BMW has been expanding into China and developing autonomous technology for cars, so that it can be at the forefront of the technology when the self-driving wave hits the mainstream.
The company has teamed up with tech giant Tencent for data computing and also a storage platform, because Chinese law says foreign companies can’t host Chinese data without a partnership with a local outfit, according to a report by TechCrunch.
The two companies will have a computing center in Tianjin by the end of 2019, and in the meantime BMW has been steadily expanding its footprint in the autonomous passenger car data market.
In February, the company’s navigation app Here teamed up with Chinese service Navinfo to collect local data about China. Both Navinfo and Tencent have bought shares in Here, so the partnership was expected.
Tencent has been seeking to diversify lately and put more attention on outside operations as its gaming business comes under increased scrutiny from regulators.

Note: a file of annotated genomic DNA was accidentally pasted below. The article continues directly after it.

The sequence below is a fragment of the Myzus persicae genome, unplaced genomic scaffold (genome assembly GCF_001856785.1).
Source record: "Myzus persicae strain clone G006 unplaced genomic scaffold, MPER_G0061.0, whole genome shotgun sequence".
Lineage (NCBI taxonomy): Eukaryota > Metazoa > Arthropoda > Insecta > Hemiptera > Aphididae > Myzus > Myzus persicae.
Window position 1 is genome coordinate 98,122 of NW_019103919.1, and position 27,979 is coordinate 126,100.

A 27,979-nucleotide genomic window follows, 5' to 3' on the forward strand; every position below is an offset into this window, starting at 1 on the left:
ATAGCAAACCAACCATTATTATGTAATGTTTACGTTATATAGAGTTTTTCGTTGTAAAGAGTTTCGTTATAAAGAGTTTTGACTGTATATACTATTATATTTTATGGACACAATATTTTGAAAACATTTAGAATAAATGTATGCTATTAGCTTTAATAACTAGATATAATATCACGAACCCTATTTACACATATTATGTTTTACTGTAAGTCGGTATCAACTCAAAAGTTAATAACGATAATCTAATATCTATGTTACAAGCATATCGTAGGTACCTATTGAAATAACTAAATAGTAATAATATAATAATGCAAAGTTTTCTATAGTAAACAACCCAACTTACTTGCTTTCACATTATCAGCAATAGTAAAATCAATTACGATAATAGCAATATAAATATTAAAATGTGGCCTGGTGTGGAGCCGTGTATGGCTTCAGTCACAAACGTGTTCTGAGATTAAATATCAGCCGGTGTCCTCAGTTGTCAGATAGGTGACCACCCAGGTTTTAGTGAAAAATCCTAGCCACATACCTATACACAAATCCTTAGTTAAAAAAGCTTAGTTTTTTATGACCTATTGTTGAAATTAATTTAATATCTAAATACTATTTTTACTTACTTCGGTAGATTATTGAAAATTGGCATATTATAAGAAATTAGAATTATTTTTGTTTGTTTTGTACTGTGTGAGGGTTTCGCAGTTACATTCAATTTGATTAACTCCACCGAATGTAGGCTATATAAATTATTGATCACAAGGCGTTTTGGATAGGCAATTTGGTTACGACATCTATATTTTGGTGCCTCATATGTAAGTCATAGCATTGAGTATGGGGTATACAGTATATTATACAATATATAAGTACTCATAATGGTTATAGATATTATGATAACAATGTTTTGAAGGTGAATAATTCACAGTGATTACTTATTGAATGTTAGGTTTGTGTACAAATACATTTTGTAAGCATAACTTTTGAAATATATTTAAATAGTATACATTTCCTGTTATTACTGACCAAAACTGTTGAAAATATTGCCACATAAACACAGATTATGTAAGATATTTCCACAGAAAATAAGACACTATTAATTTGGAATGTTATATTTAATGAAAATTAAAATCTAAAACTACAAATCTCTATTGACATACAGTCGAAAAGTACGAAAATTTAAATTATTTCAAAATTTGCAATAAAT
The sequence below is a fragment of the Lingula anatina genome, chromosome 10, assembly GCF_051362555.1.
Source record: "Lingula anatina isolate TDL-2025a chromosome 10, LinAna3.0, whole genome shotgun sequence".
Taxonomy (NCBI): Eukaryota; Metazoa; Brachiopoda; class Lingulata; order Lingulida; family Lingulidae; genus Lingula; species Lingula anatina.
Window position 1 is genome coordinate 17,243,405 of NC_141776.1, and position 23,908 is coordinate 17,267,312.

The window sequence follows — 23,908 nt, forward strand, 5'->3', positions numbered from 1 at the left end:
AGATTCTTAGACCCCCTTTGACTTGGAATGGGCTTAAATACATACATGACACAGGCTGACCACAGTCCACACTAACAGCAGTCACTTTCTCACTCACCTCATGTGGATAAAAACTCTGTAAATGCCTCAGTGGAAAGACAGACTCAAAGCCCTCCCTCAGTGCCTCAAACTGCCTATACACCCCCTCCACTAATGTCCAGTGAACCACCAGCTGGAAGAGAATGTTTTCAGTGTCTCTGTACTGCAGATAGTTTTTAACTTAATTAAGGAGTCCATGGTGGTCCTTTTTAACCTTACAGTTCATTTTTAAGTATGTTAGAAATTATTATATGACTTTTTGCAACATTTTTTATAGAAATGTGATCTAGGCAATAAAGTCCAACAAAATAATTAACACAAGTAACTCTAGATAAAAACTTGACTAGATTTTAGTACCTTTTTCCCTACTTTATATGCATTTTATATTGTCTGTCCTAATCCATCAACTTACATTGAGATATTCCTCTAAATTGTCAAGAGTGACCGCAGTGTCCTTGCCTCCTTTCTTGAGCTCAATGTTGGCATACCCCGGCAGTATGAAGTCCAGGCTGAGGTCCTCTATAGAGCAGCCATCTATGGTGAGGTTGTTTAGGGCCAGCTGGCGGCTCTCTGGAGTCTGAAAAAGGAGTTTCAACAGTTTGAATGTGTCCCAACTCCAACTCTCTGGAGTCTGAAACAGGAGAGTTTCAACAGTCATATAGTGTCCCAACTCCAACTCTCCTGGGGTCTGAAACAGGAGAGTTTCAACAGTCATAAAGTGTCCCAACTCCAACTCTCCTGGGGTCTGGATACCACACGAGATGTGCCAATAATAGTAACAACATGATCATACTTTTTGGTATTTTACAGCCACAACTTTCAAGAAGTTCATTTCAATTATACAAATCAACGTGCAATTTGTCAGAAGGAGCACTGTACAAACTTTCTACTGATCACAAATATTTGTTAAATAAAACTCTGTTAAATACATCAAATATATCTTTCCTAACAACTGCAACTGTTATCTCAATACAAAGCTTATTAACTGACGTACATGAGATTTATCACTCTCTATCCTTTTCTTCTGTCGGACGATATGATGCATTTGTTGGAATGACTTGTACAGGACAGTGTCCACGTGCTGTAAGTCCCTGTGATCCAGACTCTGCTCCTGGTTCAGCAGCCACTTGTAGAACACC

“Tencent is committed to assisting automotive companies in the digital transformation,” said Dowson Tong, the company’s president of Cloud and Smart Industry.
The move by BMW illustrates its commitment to the autonomous vehicle market in China. The company has been working with Baidu, China’s largest search engine company, since 2014.
The partnership was upped when BMW joined Baidu’s self-driving platform called Apollo, and the deal happened as Chinese Premier Li Keqiang visited Chancellor Angela Merkel in Germany.
Baidu president Zhang Yaqin said the deal with BMW was created to “accelerate the development of autonomous driving technologies that align with the Chinese market.”
BMW has also previously worked with Tencent on joint research for security with autonomous driving and testing, which used Tencent’s storied Keen Security Lab.
While Baidu and Tencent aren’t direct competitors, both companies are pushing in the field of autonomous technology in one way or another. In China, it’s common for a foreign investor to work with two different companies. BMW said that “there is no overlap in the collaboration” and it’s “cooperating with different top-notch Chinese companies in different fields.”